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    Oct 14, 2011, 10.03 PMby Melissa Haren

    Urban Threads is definitely my favorite source for machine embroidery patterns for myself. I love to add them to the legs of slacks, pockets, and back of any top or jacket!

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    Oct 14, 2011, 09.44 PMby Inde

    I like to use embroidery on those plain old run-of-the-mill every day items – hoodies, jeans, pillows, hand towels, etc. – to turn them into personalized one-of-a-kind treasures. UT is currently to be my go-to for most of my embroidery needs; it just fits my personality best!

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    Oct 14, 2011, 09.39 PMby Jeni Montzka

    Ever since a friend of mine encouraged me to check out Urban Threads last summer, I’ve been addicted! Finally, embroidery designs that I want to use (not that there’s anything wrong with teddy bears holding flowers, they’re very cute and all, but I’d rather have a teddy bear with steampunk goggles!). I love to put designs on thrifted restyle clothing pieces and bags. And let me tell you, a baby hoodie with an “In Training” design on the back = Instant winner at any baby shower!

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    Oct 14, 2011, 09.19 PMby Erica Anthony

    I love using machine embroidery on purses, jackets, scarves, shirts and jeans! I’m the “weird one” in the family since I’m not afraid of putting anything on any kind of fabric and then wearing it out and even to work! I have the skully and knitting needles on my favorite purse, and the star on a hooded scarf with pockets. I also use the hand embroidery patterns for longer, hand-made projects to keep my hands busy!

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    Oct 14, 2011, 09.16 PMby sbergeron00

    Wow! I popped over here after getting my Friday newsletter fro Urban Threads. What an awesome write up and amazing designs and dress. I’ve been a fan of all things Urban Threads for a few years now and I love making all kinds of cool gifts to give friends ans family.

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    Oct 14, 2011, 09.08 PMby madsquirrel

    I love UT stuff, have been using them for a while. My favorite thing ive done is an ebook cover using the pentangle of venus pattern.

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    Oct 14, 2011, 08.35 PMby wodnesdaeg

    I love UT they do some wonderful stuff. I have used machine embroidery on housewares, clothing, jackets and shoes. NowI am thinking about a garment with all-over embroidery that coordinates with motifs. I’m afraid I’m really going to have to learn to digitize. Because what I have in my head couldn’t be done with stock designes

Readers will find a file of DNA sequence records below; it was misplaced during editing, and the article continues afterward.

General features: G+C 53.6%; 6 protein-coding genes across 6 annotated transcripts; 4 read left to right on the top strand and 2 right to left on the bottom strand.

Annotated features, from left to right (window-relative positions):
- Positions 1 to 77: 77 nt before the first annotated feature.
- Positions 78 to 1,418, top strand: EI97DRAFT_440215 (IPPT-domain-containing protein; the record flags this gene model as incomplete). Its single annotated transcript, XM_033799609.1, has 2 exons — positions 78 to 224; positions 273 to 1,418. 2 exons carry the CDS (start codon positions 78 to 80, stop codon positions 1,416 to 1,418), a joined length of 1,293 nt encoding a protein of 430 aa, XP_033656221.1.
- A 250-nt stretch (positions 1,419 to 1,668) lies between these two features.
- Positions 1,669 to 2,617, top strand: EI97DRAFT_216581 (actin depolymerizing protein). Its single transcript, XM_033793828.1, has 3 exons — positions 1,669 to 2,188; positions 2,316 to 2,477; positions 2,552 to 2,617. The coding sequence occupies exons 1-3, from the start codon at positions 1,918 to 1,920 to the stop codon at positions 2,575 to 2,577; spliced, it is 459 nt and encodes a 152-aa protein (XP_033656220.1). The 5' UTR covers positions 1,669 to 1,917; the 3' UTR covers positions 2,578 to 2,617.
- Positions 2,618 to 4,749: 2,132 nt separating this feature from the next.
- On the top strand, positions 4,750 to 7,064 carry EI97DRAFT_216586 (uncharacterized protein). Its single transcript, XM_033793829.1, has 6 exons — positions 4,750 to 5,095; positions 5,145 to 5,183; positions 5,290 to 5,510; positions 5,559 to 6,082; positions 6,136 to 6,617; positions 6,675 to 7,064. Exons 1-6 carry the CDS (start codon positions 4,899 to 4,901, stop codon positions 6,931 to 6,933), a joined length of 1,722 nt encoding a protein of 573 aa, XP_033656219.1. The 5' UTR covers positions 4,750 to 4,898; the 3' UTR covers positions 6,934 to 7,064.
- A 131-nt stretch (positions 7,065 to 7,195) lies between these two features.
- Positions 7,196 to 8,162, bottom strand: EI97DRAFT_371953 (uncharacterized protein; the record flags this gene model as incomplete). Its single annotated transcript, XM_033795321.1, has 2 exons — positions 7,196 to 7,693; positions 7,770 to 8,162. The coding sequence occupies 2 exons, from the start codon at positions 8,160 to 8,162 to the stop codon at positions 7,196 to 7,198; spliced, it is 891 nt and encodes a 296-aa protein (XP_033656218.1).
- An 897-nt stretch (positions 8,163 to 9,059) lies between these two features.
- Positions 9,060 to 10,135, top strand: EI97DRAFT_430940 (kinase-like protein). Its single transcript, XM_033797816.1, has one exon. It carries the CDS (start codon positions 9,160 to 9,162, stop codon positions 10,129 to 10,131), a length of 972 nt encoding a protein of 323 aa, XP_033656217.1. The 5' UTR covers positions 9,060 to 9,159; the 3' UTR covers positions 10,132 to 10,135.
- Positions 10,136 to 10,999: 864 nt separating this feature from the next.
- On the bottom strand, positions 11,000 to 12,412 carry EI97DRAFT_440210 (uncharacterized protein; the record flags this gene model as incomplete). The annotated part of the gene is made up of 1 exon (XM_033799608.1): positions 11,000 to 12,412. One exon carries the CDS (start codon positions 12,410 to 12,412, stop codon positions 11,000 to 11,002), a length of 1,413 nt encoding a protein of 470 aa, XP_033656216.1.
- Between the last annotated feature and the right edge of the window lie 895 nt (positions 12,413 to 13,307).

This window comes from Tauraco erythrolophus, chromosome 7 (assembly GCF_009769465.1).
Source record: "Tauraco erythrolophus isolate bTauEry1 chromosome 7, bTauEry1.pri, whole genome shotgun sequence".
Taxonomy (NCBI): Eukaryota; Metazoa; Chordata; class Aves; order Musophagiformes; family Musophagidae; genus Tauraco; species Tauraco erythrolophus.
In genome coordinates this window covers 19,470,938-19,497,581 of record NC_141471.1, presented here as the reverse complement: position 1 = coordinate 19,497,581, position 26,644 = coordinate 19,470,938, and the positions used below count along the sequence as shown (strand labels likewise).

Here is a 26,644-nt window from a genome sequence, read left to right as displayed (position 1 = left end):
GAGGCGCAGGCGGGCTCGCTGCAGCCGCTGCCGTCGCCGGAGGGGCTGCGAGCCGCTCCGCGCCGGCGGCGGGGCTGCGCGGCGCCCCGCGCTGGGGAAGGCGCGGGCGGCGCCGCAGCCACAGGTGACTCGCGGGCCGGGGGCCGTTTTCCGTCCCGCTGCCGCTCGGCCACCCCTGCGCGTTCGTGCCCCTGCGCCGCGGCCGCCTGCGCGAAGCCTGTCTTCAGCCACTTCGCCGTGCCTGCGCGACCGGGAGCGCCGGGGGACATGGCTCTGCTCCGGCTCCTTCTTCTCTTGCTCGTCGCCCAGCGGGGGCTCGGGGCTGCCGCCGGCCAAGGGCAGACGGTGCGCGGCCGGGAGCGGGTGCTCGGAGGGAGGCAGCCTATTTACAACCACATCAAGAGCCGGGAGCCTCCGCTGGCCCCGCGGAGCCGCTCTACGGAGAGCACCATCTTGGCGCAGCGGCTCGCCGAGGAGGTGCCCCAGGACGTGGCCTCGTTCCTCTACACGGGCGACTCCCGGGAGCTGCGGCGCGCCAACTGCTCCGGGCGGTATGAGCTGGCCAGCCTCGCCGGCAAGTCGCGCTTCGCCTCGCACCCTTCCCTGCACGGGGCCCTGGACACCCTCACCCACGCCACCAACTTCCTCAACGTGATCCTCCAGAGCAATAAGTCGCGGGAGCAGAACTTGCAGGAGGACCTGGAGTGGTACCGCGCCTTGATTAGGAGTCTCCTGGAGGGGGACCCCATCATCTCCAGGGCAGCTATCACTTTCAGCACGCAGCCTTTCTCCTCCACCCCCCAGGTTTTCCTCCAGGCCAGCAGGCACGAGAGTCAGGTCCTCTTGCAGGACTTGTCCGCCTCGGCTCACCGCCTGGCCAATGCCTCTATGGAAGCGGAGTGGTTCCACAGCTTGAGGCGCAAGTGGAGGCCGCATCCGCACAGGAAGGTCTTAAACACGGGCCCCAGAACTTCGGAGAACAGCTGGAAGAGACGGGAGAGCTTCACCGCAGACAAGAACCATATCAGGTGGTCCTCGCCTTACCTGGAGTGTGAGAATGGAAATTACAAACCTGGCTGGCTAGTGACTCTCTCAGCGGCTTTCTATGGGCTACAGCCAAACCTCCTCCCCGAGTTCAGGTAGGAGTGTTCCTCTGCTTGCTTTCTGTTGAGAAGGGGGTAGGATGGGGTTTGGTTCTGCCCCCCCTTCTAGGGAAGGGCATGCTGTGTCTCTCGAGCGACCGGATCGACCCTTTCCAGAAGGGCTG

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    Oct 14, 2011, 08.17 PMby annabee711

    I would LOVE to incorporate some machine embroidery into my Renaissance festival outfits. I’d also really like to have some on a coat. I’m sure I could come up with a lot of neat ways to use it on clothing and accessories =)

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    Oct 14, 2011, 07.43 PMby greenman1168

    I made a very elaborate dress to wear to Renaissance Fair years ago. This article and the designs have inspired me to update it…beats having to recreate a new gown from scratch. Even though steampunk is not period correct, I think these designs would add a whimsical touch and liven up a costume that I’ve gotten tired of wearing year after year. I started using UT designs last year for with their sugar skull designs on Tshirts, dog shirts and aprons for Day of the Dead . Have been buying UT designs ever since on jeans and shirts because I love their unusual and refreshing departure from the cutesy designs so common in the home embroidery industry.

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    Oct 14, 2011, 07.37 PMby vintagegal

    I think this dress is just gorgeous! Wonderful use of the embroidery machine. But, for me, these machines are just too far out of reach, financially, for the amount of use I would get out of it. I would love to collaborate with someone who could do custom embroidery work for me, but that too has it’s own issues. Who wouldn’t want to be able to embellish their work like that? It is rather fantstic! But, until they can make these machines more affordable, I don’t think any amount of showcasing the product will help sales.

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    Oct 14, 2011, 07.35 PMby wordsmith

    I already love the designs at Urban Threads and have a backlog of them waiting to be stitched out—but that doesn’t mean I wouldn’t like even more! Latest project—a t-shirt for my pharmacist hubby with the UT “Apothecary” design. He hasn’t seen it yet, but he’s going to love it! And my steampunk costume for Halloween…let’s just say it’s going to have some very nice UT stitchery on it as well. No shortage of ideas on my end!

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    Oct 14, 2011, 07.33 PMby Sonya Calef